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Hutt schools adopt new ways to take on bullies

Aug 7th, 2008 | By | Category: Featured Article

INTERMEDIATE schools in Hutt Valley believe they know how to stop bullying – using school surveys, special staff members and a healthy school culture to make students feel safe.

One school surveys students – anonymously if the kids choose – every two years about their time at school, and feeds the responses back to their board of trustees.

They also send out information about bullying through school newsletters.

Other schools refer bullying or bullied students to school counselling services, or employ support staff to work one-on-one with kids.

All the Hutt’s intermediates give staff guidelines on dealing with bullying to help them respond consistently, and emphasise respect and social skills through assemblies, school sports and other activities.

Naenae Intermediate principal Steve Black points to last year’s school survey results, which showed 89% of parents think the school provides a “very safe environment for their kids”.

“Feeling safe is brought up at assembly. We don’t tolerate any bullying…the kids are encouraged to tell teachers,” he says.

The school makes deliberate attempts to show children from all backgrounds are welcome, reflecting the multicultural make-up of a school roll with Maori, Pakeha, Samoan, Somali and Cook Island children.

He has a Ministry of Education pamphlet, Step Up, Be Safe, available for kids, and his school also runs police programme Kia Kaha with every class.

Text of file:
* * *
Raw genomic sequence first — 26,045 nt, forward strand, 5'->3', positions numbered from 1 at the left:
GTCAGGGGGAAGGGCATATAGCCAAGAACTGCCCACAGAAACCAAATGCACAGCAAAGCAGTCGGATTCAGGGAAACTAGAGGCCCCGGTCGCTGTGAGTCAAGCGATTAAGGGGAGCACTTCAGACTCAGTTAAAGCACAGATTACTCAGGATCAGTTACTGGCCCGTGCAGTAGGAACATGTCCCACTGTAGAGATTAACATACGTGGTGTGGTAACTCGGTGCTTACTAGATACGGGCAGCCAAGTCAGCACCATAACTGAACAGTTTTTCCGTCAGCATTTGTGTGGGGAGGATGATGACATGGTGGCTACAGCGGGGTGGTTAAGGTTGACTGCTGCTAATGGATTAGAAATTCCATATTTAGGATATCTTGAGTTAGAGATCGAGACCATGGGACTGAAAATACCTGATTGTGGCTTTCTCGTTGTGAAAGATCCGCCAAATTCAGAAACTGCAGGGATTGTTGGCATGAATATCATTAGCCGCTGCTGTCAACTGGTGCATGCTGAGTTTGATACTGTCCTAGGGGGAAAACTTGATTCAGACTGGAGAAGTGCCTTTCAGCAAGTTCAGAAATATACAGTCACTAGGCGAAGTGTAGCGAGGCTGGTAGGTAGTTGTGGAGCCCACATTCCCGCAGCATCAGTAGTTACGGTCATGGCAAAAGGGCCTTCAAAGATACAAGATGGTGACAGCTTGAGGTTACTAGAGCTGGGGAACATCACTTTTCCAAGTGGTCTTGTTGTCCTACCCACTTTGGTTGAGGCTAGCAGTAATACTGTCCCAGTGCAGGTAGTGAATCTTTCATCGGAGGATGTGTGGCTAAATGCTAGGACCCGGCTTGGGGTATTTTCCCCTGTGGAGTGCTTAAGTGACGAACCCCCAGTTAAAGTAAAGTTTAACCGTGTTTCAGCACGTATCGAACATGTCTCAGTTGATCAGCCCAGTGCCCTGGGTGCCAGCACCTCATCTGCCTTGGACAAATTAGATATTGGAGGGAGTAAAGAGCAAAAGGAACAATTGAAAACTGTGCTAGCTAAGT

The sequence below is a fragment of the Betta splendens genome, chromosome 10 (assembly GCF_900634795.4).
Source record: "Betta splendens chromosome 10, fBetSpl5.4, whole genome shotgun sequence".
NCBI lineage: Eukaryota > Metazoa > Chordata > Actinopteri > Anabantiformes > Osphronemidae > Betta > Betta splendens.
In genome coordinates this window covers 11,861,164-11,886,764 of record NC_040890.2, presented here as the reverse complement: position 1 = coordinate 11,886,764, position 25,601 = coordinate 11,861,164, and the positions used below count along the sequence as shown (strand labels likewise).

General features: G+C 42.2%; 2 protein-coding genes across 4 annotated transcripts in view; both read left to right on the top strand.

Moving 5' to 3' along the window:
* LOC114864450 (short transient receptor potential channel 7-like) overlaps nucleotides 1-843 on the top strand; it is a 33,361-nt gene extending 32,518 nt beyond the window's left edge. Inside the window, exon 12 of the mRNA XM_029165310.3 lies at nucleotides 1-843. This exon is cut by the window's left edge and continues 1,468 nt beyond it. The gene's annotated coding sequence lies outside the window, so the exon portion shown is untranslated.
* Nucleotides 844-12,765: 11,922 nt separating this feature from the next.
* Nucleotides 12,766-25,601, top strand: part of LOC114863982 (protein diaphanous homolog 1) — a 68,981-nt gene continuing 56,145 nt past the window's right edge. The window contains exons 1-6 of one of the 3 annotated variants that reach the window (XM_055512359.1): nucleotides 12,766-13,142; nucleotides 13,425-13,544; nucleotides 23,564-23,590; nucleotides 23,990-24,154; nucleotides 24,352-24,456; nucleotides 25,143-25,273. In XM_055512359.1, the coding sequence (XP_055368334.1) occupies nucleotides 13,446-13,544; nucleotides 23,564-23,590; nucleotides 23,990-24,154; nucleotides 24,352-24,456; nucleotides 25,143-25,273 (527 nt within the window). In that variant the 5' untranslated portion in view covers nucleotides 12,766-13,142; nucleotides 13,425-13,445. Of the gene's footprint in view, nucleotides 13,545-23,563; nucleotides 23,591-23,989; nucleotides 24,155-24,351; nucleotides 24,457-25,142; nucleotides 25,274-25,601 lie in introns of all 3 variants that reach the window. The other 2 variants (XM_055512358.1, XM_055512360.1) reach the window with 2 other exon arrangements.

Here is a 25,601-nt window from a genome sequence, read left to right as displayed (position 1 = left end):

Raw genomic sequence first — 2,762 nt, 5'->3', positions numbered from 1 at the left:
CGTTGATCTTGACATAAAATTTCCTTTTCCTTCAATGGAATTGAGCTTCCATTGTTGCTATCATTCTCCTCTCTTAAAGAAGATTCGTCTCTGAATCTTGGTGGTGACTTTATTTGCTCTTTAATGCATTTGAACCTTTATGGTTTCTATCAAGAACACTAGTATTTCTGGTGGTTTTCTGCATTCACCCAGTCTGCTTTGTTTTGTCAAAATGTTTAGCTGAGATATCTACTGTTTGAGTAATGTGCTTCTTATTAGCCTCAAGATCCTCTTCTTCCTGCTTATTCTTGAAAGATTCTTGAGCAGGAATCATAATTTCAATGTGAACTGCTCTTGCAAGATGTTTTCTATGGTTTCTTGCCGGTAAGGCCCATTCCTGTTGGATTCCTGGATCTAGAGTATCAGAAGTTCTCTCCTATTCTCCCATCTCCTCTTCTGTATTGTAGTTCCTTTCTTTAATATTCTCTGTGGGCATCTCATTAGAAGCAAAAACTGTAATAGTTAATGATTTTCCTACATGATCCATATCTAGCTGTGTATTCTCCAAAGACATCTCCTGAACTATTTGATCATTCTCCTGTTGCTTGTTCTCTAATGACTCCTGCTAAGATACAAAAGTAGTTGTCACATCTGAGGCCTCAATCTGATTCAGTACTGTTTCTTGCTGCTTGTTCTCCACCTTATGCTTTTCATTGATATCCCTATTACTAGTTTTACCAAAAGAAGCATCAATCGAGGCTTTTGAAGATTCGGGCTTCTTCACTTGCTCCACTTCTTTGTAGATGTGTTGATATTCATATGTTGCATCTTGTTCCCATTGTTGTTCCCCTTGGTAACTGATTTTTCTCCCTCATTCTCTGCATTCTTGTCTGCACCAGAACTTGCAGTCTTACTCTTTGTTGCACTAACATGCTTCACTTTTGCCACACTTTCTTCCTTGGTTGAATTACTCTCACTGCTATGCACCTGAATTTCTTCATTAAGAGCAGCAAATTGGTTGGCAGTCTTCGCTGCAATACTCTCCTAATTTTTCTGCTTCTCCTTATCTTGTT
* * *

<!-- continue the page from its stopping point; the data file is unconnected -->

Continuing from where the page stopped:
Teachers use a handbook for managing behaviour to make sure all pupils get the same response to breaking rules.

“Kids know if they do anything wrong, there are consequences,” he says.

Hutt Intermediate principal Mike Gillatt agrees that encouraging kids to tell is important, because bullies will always try to keep it secret.

The school offers pupils the chance to remain anonymous when they fill in their school survey, which includes questions about bullying.

“It’s [bullying] not a new thing,” he says. “We’re just less tolerant of it now, and that’s a good thing. We create a school environment which doesn’t allow bullying or anti-social behaviours.”

They also publish a regular newsletter for parents with information about all kinds of bullying, as the school believes cyber-bullying may be an issue some parents are just coming to understand.

The school also insists each pupil hands in their mobile phone every morning to stop them being a distraction – or a way to text-bully.

“You can have an ambulance at the bottom of the cliff, or you can have resources at the top,” says Mr Gillatt.

Avalon Intermediate principal Ian Hastie believes all schools face challenges when, with rising fuel and food prices, things are tougher for parents.

“The focus is learning, creating an environment so learning takes place,” he says. “I’d like to think the kids that come out of here will be contributing citizens.”

Avalon Intermediate employs a student support member of staff who works with any students struggling to get on with other kids.  New children with difficult histories automatically see her, but any teacher can refer a child.

The most important thing for Mr Hastie is that all children know they will be dealt with in a fair and reasonable way, and teaching programmes promote respect for all and taking responsibility in the community.

Children’s Commissioner Cindy Kiro plans to tackle bullying over the next year by asking children what kinds of things are happening to them at school, because studies reveal high levels of physical and emotional bullying in New Zealand.

All three principals welcome this, but believe they already have good monitoring mechanisms in place so they can respond well.

Mr Gillatt believes good research on bullying is the basis of Hutt Intermediate’s approach.  More information from a New Zealand-based study would be useful, but he is more interested in what will happen next, as yet unknown.

Extra assistance for schools to deal with bullying would also be welcome.

PICTURE: Naenae Intermediate School principal Steve Black with his anti-bullying guidelines.

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